I was ready to quit. I didn't do anything for two years. (Ed. note: Following her experience working with Keaton and Weinstein on 1990’s The Lemon Sisters, Chopra took a brief hiatus.) I was shattered by it. I don't even use the right adjectives. I couldn't — it was just awful. When I say (in the book), when Harvey Weinstein (at one point) says to me, “go away, no one wants you here,” I thought, “how could somebody speak to me like that? What have I done to my life? Should I put myself in this room?”
It’s awful. It leads me to the next part of my question: you took a break after that, but ultimately you came back and resumed your career. This might be kind of a simplistic question, but how were you able to remain resilient after experiences that might make many people stop for good?
I love making movies. I love doing it; I love working with actors, writers, set designers. It's a great collaborative experience. And I missed it. And I liked doing it. And I needed the money.
Television movies paid very well. We were broke. When we did Smooth Talk, my husband (who wrote the movie) and I made next to no money. I think he got a writer’s guild minimum of $20,000 the producer had to pay. But we never really completely recovered from that. I took a second mortgage. And then our daughter was going to go to college — and you know what that costs — and we didn't want to burden her with debt. So we took out the debt. But mostly, I love making movies, and I can't stop. That's really it. I suspect you would do the same. Once you start writing and exploring, you’re not going to stop.
There comes that point where, after taking a break, you have a hunger for it, almost.
What my daughter understood (when she suggested I write a memoir), I have a hunger to make things. When she knew I wasn't making any movies that month, that year, she said, “well, why don't you try writing? You'll be making something.” And she wasn't far off, because I enjoyed doing it.
As you talk about in the book, you worked for several years doing television movies, and then you did the Blonde miniseries. Then you switched into doing more episodic television. A moment that really struck me in the book was when you were asked to speak on that episodic director’s panel after having a really negative experience on Law & Order.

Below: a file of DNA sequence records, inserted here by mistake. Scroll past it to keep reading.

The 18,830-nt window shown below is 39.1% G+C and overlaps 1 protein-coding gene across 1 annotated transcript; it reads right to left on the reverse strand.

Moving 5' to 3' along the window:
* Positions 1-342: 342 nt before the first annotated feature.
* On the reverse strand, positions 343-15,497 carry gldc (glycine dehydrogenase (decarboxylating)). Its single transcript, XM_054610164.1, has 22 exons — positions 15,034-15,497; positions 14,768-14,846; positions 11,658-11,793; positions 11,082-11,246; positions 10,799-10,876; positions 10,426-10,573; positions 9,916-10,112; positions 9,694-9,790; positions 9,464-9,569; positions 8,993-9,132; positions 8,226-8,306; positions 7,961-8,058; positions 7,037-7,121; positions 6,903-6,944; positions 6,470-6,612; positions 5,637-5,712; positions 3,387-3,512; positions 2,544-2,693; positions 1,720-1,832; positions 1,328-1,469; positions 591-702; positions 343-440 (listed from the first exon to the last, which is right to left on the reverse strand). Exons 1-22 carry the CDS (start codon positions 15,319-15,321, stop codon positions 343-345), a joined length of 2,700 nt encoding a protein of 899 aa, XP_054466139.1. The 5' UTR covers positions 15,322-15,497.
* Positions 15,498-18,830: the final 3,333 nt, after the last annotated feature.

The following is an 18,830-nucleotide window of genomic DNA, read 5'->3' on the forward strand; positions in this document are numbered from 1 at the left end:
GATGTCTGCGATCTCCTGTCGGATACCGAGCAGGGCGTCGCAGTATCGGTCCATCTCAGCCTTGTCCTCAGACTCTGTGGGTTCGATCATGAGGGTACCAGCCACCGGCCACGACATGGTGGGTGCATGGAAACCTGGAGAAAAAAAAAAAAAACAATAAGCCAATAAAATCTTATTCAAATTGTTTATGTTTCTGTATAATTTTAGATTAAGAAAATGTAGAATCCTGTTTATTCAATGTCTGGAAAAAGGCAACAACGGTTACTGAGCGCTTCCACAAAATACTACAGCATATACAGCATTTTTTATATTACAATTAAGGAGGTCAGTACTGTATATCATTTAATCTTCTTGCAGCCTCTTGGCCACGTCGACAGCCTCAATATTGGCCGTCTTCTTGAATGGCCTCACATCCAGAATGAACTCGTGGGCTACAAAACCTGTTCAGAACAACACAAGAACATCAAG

And you wanted to tell the audience — who was mostly made up of aspiring directors — especially the women directors about your experience. But you couldn't break it to them — you didn't want to hurt their feelings. And I was thinking as I read that this book, in a sense, is like the best apology they could ask for.
Apology for what?
You were saying in the book how you felt sorry for not being frank —
I chickened out! I just cringe.
I feel like this book, if anything, makes up for that moment. How do you hope this book will be received by women directors in particular?
I hope it helps encourage them to keep going. I say it at the end … that last line, the idea is to just keep going. I guess that's it. That’s all I could say: I just kept going. But things have changed so much in the last just two or three years for women, especially in episodic television directing. They now make up something like 40 percent of episodes … . As I say (in the book), after four years of Law & Order: Special Victims Unit, they had two or three women the whole time and they were never “asked back” for a second episode. And now it's just, (whoosing sound). That's not for features, though. But it’s slightly better.
You were married to the writer Tom Cole for 40 years. I was so moved as I read about the life that you built together and also your reverence for each other not only as individual artists but as collaborators. I’m curious what it was like for you reflecting on your time together as you wrote the book. Did you see things differently at all, find new appreciation of your relationship through the writing process?
That’s hard to separate them out, because I miss him all the time — not every moment of the day, but he's still part of my life in so many ways. So in the writing of it, I wanted to try to get it as right as I could. And, of course, I left out huge amounts. I mean, all the fights we had. We were just very close, but we were big fighters. We were strongly opinionated, but we always came together. And so much changes when the person you love is ill and you take care of them on and off for seven years. It changes the whole relationship. All the fights stop there. All you have is love.
Your work has had a tangible impact on later generations of filmmakers. There's specifically your work with the BYKids nonprofit, but women filmmakers like Debra Granik have literally said it was inspiring —
It was amazing.
And you're rightly credited as pioneering —
And I never thought of myself that way (laughs).
Especially now that you've reexamined the whole of your life and your career, how do you feel about the title “pioneer”?
It's new to me, I have to tell you that (laughs). Debra Granik used it; the publicist at City Lights (who is publishing the book) are calling it that, and some other blurbs say that … . And I’ve said, “Oh, that’s not how I think of myself.” I'm just me trying to get through the day. I hope to make more movies, things like that. That my daughter's well, my friends.